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Creative and Knowledge Cities: Development Paths and Policies from a European Perspective

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In this paper we compare the economic development of thirteen European metropolitan regions. The objective is to learn more about the conditions that are important to these developments, especially in the spheres of creative and knowledge-intensive industries. Here we will focus on the expected positions of cities and regions in these economic spheres, based on the long-term development paths they went through (within the context of more general economic and societal changes) and on the current and more recent developments in the spheres of so-called hard and soft conditions for development. The expected positions will be confronted with current economic performance measured in terms of the number of jobs in creative industries and knowledge-intensive industries. This results in new hypotheses which need to be tested in any subsequent research. We also consider the findings against active policy interventions that cities are developing. Most research that focused on the development of today's cities is biased with a Western focus and we break away from that perspective by covering cities in both Western and Eastern Europe.
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Document Type: Research Article

Publication date: 24 June 2009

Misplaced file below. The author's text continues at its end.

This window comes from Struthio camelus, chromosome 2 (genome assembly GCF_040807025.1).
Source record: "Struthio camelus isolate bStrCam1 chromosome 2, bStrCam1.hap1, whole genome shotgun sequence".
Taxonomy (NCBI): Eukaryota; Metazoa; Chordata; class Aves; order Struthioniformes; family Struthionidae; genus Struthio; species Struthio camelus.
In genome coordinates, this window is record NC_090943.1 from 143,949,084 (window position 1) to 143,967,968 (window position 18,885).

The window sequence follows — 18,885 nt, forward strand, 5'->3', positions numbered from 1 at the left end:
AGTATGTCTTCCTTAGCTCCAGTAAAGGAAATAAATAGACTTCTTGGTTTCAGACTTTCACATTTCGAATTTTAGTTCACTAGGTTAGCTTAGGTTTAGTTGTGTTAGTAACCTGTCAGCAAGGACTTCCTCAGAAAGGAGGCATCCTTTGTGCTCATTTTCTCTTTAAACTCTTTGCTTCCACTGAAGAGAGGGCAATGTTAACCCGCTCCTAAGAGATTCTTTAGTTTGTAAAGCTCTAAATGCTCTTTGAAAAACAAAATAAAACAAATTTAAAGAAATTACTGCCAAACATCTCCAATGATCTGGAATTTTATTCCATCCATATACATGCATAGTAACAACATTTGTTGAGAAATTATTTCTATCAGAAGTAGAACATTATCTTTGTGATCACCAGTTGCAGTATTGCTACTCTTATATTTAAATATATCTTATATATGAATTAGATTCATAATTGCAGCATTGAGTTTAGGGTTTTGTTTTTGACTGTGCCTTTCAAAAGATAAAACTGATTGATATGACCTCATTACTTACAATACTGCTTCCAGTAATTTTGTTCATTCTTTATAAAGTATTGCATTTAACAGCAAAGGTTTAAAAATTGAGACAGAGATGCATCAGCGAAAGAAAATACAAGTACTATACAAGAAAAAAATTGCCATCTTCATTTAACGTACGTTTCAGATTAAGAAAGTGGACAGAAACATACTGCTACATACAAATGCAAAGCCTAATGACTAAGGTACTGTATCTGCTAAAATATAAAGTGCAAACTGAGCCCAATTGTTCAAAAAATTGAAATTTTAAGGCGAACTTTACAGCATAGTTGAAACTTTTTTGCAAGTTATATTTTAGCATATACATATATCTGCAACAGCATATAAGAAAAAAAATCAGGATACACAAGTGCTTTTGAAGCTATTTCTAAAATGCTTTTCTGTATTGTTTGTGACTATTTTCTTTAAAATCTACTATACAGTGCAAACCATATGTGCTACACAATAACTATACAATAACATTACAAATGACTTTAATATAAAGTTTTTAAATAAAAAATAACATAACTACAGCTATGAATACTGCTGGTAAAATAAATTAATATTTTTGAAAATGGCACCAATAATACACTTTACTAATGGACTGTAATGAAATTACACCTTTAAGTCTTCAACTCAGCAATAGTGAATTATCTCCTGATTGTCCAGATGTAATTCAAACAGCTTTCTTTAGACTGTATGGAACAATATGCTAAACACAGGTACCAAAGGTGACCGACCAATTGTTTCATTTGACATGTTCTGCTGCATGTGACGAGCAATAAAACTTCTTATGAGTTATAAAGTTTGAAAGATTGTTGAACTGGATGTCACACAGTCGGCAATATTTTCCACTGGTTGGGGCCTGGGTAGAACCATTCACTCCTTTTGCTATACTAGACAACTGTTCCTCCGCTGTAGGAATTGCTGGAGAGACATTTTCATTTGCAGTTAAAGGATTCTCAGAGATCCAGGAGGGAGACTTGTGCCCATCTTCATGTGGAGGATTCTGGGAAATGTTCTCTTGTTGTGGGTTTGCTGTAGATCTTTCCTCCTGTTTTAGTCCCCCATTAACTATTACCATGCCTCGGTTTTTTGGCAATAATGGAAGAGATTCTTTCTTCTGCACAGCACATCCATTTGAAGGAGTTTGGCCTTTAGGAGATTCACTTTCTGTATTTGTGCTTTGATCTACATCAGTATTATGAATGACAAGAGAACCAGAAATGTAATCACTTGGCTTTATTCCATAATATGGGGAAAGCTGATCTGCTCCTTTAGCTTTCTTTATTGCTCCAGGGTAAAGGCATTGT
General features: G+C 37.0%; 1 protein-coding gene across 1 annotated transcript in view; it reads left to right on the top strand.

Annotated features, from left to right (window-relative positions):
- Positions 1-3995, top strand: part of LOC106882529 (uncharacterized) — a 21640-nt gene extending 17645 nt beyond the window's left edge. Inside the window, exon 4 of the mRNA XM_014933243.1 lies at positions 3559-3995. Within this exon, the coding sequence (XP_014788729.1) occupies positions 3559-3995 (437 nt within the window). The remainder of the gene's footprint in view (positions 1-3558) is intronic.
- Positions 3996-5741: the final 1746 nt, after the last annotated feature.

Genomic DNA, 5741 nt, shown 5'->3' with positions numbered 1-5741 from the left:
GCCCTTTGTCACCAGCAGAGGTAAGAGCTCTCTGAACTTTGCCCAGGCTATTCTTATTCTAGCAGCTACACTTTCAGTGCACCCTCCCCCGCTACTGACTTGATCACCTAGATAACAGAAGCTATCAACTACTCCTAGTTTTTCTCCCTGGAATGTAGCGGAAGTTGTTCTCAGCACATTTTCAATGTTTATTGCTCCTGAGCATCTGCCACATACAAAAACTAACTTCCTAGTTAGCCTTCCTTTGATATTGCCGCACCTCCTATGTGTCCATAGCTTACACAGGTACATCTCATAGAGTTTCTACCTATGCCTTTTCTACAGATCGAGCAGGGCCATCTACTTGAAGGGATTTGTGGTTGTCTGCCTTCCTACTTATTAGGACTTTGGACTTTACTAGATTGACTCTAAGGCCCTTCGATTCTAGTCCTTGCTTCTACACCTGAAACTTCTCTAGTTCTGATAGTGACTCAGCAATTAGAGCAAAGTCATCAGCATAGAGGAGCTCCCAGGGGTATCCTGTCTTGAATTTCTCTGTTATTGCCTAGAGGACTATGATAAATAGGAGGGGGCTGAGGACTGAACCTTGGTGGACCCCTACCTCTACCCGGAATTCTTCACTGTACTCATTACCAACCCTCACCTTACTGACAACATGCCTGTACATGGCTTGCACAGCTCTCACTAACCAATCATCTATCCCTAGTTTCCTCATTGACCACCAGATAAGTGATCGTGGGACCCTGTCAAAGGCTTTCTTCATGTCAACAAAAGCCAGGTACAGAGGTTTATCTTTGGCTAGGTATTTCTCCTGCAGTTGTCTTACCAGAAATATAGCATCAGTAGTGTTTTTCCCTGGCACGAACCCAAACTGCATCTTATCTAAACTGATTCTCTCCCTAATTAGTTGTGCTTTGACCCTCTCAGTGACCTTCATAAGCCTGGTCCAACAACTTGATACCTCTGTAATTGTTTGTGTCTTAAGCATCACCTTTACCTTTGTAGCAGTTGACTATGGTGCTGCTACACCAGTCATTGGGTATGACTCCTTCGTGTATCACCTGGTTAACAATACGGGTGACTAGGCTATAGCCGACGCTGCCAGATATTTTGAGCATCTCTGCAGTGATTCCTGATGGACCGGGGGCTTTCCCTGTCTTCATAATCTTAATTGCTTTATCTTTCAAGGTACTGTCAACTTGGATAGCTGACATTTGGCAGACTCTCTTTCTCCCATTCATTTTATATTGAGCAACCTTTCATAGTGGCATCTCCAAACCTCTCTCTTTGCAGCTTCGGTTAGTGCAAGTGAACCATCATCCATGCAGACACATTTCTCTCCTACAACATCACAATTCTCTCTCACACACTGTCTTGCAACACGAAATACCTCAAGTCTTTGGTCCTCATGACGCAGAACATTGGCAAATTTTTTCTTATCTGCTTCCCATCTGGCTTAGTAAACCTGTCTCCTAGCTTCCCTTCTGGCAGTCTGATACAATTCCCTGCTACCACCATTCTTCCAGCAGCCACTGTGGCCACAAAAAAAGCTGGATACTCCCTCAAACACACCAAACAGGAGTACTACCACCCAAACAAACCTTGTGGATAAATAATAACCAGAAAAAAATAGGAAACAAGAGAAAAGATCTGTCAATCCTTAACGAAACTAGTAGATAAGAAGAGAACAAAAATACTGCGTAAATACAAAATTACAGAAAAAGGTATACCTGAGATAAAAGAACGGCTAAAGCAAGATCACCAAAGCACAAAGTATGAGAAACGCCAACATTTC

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  • Built Environment is published quarterly in March, June, September and December. With an emphasis on crossing disciplinary boundaries and providing global perspective, each issue focuses on a single subject of contemporary interest to practitioners, academics and students working in a wide range of disciplines. Issues are guest-edited by established international experts who not only commission contributions, but also oversee the peer-reviewing process in collaboration with the Editors.

    Subject areas include: architecture; conservation; economic development; environmental planning; health; housing; regeneration; social issues; spatial planning; sustainability; urban design; and transport. All issues include reviews of recent publications.

    The journal is abstracted in Geo Abstracts, Sage Urban Studies Abstracts, and Journal of Planning Literature, and is indexed in the Avery Index to Architectural Publications.

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